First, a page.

Increase Connectedness

  • Developing peer group within school and sports- this can help children feel supported
  • Stay in contact with teachers and important school staff if needed
  • Teach Empathy and giving back– emphasize this with your child and if possible within friend groups.  This is a great general coping skills to increase connectedness withing friend groups, schools, and communities.  When our children are more empathetic they are more emotionally attuned to themselves and to one another. Making the school environment a better place for everyone!

Extracurricular activities may be helpful as well. Getting kids involved with new activities after school sports teams or a hobby class like art class may help with mental health.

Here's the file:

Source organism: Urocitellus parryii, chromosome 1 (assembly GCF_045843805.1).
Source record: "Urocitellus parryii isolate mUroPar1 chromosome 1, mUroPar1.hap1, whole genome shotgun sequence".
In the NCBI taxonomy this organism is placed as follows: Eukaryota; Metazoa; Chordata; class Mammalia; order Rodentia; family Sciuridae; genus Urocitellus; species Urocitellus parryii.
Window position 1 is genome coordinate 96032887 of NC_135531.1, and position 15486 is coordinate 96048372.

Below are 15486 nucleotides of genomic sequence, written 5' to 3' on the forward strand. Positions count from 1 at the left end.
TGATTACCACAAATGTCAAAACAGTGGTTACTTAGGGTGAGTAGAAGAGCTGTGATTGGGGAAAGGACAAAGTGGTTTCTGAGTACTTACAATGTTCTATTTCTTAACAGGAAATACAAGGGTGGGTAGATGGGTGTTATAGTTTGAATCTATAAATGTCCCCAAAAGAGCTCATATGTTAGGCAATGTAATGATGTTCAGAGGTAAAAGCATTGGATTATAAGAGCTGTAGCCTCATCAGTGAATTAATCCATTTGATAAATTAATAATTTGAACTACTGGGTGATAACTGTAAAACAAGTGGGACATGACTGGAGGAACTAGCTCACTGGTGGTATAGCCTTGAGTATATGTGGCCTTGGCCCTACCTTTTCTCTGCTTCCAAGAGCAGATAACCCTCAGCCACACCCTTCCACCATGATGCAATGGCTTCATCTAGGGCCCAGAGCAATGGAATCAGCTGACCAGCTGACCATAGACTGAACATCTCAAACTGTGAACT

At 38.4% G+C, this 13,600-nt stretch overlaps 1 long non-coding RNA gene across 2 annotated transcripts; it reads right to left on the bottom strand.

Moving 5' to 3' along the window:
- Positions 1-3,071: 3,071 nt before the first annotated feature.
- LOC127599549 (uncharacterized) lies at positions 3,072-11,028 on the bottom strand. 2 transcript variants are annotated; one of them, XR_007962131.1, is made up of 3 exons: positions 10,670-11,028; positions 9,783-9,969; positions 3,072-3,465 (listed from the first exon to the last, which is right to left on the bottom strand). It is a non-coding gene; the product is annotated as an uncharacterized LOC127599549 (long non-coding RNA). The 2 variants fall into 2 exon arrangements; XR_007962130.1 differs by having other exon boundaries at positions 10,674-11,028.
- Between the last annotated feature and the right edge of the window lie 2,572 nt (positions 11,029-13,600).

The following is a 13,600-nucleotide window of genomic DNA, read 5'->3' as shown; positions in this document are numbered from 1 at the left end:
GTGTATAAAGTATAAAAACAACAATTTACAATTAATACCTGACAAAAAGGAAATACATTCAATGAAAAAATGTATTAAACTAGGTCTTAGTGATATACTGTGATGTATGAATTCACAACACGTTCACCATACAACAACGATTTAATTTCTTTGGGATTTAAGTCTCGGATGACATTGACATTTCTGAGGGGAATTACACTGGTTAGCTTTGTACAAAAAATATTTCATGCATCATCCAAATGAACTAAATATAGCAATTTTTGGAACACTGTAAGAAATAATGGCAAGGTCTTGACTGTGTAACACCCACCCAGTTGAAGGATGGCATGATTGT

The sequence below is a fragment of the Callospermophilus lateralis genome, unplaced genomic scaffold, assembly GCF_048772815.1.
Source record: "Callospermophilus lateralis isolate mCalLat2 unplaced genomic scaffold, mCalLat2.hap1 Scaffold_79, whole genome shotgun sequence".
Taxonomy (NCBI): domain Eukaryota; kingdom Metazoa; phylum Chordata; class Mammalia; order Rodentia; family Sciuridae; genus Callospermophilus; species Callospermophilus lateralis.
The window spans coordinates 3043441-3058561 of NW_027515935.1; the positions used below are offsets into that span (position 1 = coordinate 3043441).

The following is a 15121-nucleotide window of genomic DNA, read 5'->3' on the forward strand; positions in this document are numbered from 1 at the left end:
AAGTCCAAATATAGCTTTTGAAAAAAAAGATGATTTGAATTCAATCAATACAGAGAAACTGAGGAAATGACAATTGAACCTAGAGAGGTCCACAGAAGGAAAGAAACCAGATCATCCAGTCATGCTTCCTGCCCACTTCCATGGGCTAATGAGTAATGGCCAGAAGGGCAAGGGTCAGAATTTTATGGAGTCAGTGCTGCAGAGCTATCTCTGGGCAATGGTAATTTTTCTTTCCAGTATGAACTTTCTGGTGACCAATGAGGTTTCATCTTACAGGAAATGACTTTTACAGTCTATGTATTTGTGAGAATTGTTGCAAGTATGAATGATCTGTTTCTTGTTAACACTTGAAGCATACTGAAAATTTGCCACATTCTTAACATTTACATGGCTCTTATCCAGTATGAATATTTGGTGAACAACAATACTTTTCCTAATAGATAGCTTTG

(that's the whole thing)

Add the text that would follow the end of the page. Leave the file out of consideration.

Hopefully these tips make back to school a bit easier for your family! Keep an eye on your child’s behavior and if you and your child are still struggling and need additional help, try reaching out to the child’s teacher and/or get professional help. Sending you all wishes for an easy fall and a fruitful school year!

Additional Parent Resources:

How to Connect With Your Middle Schooler: Tips for Parents
The Effects of Social Media on Tweens and Teens: What Parents Need to Know
How to Teach Deep Breathing Exercises to Kids
How to Foster Self-Esteem in Children and Teenagers
30+ Fun Screen time-Free Activities To Entertain The Kids All Summer

 Abby Withee is a licensed Marriage and Family Therapist practicing in Rolling Hills Estates and Redondo Beach. With a focus on mindful practices, Abby works with children, adolescents, adults, and families to address a variety of diagnoses and presenting issues.  For more resources, check out her blog!